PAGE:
THURSDAY, March 17, 2016 (HealthDay News) — Ignition devices that prevent driving after drinking significantly reduce alcohol-related crash deaths, a new study finds.
Essentially in-car breathalyzers, the “ignition interlocks” led to a 15 percent decline in alcohol-related deaths in 18 states that required them for anyone convicted of drunken driving, the researchers found.
The estimated 915 lives saved from 2007 to 2013 is comparable to the lives saved by mandatory airbag laws and the 21-year-old drinking age, the study authors noted.
“The number of times that I have had to talk to a family and tell them that they lost their son or brother or daughter or sister to something so preventable as a drunk driving crash, it’s hard to count even in my short time of practice — that’s my motivation,” said study author Dr. Elinore Kaufman, a student in the health policy program at the University of Pennsylvania in Philadelphia.
“Other states have proven [a mandatory interlock law] is feasible, and we’re contributing proof that it is effective,” said Kaufman. “There should be no remaining barrier for the remaining half of states to adopt it.”
J.T. Griffin, chief government affairs officer for Mothers Against Drunk Driving (MADD), welcomed the findings. He said the study validates what MADD has been saying since 2006.
“We’ve been working to pass these laws, and we think you can get better than a 15 percent reduction” in alcohol-related crash deaths, he said. “But a 15 percent reduction is really good. If we could do it nationwide, it could save 1,500 lives a year. That’s a lot of people.”
Thirty percent of deadly car crashes in the United States are alcohol-related, claiming an estimated 11,000 lives every year, the study authors said.
To start a car equipped with an ignition interlock, you blow into the breathalyzer. If your blood alcohol count is over a set limit — usually 0.02 — the engine won’t start. Someone with a blood alcohol level of 0.02 is considered mildly impaired. Many people reach that level after just one drink.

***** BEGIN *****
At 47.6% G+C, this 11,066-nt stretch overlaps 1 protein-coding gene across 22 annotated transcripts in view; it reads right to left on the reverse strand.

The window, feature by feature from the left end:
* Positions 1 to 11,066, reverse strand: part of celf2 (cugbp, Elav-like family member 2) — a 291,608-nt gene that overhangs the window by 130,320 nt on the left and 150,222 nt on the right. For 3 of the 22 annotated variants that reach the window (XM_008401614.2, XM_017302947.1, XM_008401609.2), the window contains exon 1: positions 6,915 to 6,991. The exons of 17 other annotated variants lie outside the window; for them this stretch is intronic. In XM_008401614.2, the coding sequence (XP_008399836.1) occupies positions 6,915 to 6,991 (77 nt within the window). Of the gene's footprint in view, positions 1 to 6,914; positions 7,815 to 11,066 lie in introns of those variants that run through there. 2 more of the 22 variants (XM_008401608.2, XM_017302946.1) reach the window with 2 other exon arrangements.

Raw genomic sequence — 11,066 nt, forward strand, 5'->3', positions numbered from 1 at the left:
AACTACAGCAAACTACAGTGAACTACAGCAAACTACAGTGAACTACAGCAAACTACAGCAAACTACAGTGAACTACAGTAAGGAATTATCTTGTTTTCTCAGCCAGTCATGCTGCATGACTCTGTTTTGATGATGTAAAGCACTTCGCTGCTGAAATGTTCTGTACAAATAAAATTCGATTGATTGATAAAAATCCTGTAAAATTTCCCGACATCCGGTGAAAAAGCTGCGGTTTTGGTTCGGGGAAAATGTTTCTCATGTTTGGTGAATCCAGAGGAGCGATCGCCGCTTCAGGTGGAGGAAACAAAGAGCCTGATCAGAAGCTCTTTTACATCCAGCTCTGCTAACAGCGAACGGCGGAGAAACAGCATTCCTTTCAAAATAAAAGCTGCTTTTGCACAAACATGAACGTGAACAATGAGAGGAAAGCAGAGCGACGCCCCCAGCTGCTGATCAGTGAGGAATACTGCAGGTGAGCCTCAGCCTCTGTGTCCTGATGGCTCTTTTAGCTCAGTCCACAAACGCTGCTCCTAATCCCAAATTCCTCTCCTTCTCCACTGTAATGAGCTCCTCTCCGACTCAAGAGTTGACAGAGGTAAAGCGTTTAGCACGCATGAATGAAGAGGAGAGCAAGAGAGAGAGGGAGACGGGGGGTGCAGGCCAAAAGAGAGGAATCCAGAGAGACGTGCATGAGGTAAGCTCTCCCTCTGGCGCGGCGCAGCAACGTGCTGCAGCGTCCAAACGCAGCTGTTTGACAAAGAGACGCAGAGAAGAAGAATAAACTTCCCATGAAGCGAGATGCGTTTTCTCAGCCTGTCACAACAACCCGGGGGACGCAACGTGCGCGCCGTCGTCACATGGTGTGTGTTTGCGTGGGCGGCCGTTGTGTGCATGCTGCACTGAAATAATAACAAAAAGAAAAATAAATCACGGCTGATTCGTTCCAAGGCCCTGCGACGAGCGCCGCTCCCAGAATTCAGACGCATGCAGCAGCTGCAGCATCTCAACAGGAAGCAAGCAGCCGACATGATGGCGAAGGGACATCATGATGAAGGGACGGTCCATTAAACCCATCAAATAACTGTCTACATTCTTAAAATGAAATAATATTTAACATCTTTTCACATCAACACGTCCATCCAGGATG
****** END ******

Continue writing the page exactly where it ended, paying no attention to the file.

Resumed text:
The devices have previously been shown to curb repeat DWI offenses by between 50 percent and 90 percent, the researchers said. The new study is believed to be the first to examine whether ignition locks also reduce alcohol-related injuries and deaths.
It was published online March 17 in the American Journal of Public Health.
Twenty-five states now have mandatory interlock laws, and Pennsylvania and Maryland are poised to follow suit. Some other states require the technology only for repeat offenders or those with very high blood alcohol counts, while others leave the decision up to a judge, the researchers said.
The U.S. Centers for Disease Control and Prevention recommends all states require alcohol ignition locks for DWI offenders. It is illegal nationwide to drive with a blood alcohol content (BAC) of 0.08 or higher.
The study was based on an analysis of U.S. National Highway Traffic Safety Administration death rates from 1999 to 2013. It compared crash deaths in 18 states that required everyone convicted of drunken driving to use the devices to 32 states that did not.
Most states with mandatory interlock laws saw significant declines in alcohol-related crash deaths in their law’s third year, according to the study.
Mandatory-interlock states had 4.7 alcohol-related crash deaths a year for every 100,000 people, on average, compared to 5.5 per 100,000 in states without the law, researchers said.
Public support for the devices — even among those who admit to driving under the influence — is strong, the researchers noted.
Griffin said convicted DWI offenders often continue to drive even if their license is suspended or revoked. Ignition locks are effective and practical, he added.
“With the interlock on board, they can’t drive drunk. It’s a win for the offender: They keep their license and can do the basic things they need to do,” Griffin said. “For us, as law-abiding citizens, they can’t drive drunk and hit us while out on the roads.”
Griffin said the challenge now is overcoming continued resistance from “angry factions” of the alcohol and hospitality industries and some judges who prefer more leeway to sentence offenders.
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